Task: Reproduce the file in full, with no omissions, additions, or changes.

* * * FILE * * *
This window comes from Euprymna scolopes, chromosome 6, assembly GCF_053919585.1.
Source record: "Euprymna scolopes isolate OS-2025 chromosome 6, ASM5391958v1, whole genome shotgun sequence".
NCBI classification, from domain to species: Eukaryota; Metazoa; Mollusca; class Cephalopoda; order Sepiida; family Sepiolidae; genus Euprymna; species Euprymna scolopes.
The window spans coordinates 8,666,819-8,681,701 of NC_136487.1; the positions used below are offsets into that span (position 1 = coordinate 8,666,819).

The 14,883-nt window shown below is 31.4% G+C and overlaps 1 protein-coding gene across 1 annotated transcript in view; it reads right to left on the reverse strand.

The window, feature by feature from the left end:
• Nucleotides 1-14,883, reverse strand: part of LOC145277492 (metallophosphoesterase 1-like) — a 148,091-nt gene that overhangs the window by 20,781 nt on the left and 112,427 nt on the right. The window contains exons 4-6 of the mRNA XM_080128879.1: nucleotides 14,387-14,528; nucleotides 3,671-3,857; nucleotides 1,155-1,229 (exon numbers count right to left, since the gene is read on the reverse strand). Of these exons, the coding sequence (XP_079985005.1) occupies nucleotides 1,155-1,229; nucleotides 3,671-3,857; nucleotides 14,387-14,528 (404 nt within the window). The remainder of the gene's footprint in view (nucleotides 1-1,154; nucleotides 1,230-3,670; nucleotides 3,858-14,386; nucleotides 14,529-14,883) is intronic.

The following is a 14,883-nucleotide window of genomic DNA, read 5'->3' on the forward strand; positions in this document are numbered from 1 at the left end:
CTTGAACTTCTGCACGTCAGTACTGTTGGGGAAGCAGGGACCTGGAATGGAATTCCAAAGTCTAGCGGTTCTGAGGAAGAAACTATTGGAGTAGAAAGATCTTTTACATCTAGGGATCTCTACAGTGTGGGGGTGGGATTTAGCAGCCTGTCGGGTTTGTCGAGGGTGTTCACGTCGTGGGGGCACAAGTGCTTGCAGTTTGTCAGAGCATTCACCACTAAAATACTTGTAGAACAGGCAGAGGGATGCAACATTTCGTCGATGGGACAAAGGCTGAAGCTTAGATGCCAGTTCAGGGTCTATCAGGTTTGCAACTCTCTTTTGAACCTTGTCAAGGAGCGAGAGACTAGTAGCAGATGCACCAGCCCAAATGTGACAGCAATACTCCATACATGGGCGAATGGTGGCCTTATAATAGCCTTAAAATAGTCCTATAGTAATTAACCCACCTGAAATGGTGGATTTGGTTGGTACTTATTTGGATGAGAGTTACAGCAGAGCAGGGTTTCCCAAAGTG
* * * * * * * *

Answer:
This window comes from Euprymna scolopes, chromosome 6, assembly GCF_053919585.1.
Source record: "Euprymna scolopes isolate OS-2025 chromosome 6, ASM5391958v1, whole genome shotgun sequence".
NCBI classification, from domain to species: Eukaryota; Metazoa; Mollusca; class Cephalopoda; order Sepiida; family Sepiolidae; genus Euprymna; species Euprymna scolopes.
The window spans coordinates 8,666,819-8,681,701 of NC_136487.1; the positions used below are offsets into that span (position 1 = coordinate 8,666,819).

The 14,883-nt window shown below is 31.4% G+C and overlaps 1 protein-coding gene across 1 annotated transcript in view; it reads right to left on the reverse strand.

The window, feature by feature from the left end:
• Nucleotides 1-14,883, reverse strand: part of LOC145277492 (metallophosphoesterase 1-like) — a 148,091-nt gene that overhangs the window by 20,781 nt on the left and 112,427 nt on the right. The window contains exons 4-6 of the mRNA XM_080128879.1: nucleotides 14,387-14,528; nucleotides 3,671-3,857; nucleotides 1,155-1,229 (exon numbers count right to left, since the gene is read on the reverse strand). Of these exons, the coding sequence (XP_079985005.1) occupies nucleotides 1,155-1,229; nucleotides 3,671-3,857; nucleotides 14,387-14,528 (404 nt within the window). The remainder of the gene's footprint in view (nucleotides 1-1,154; nucleotides 1,230-3,670; nucleotides 3,858-14,386; nucleotides 14,529-14,883) is intronic.

The following is a 14,883-nucleotide window of genomic DNA, read 5'->3' on the forward strand; positions in this document are numbered from 1 at the left end:
CTTGAACTTCTGCACGTCAGTACTGTTGGGGAAGCAGGGACCTGGAATGGAATTCCAAAGTCTAGCGGTTCTGAGGAAGAAACTATTGGAGTAGAAAGATCTTTTACATCTAGGGATCTCTACAGTGTGGGGGTGGGATTTAGCAGCCTGTCGGGTTTGTCGAGGGTGTTCACGTCGTGGGGGCACAAGTGCTTGCAGTTTGTCAGAGCATTCACCACTAAAATACTTGTAGAACAGGCAGAGGGATGCAACATTTCGTCGATGGGACAAAGGCTGAAGCTTAGATGCCAGTTCAGGGTCTATCAGGTTTGCAACTCTCTTTTGAACCTTGTCAAGGAGCGAGAGACTAGTAGCAGATGCACCAGCCCAAATGTGACAGCAATACTCCATACATGGGCGAATGGTGGCCTTATAATAGCCTTAAAATAGTCCTATAGTAATTAACCCACCTGAAATGGTGGATTTGGTTGGTACTTATTTGGATGAGAGTTACAGCAGAGCAGGGTTTCCCAAAGTG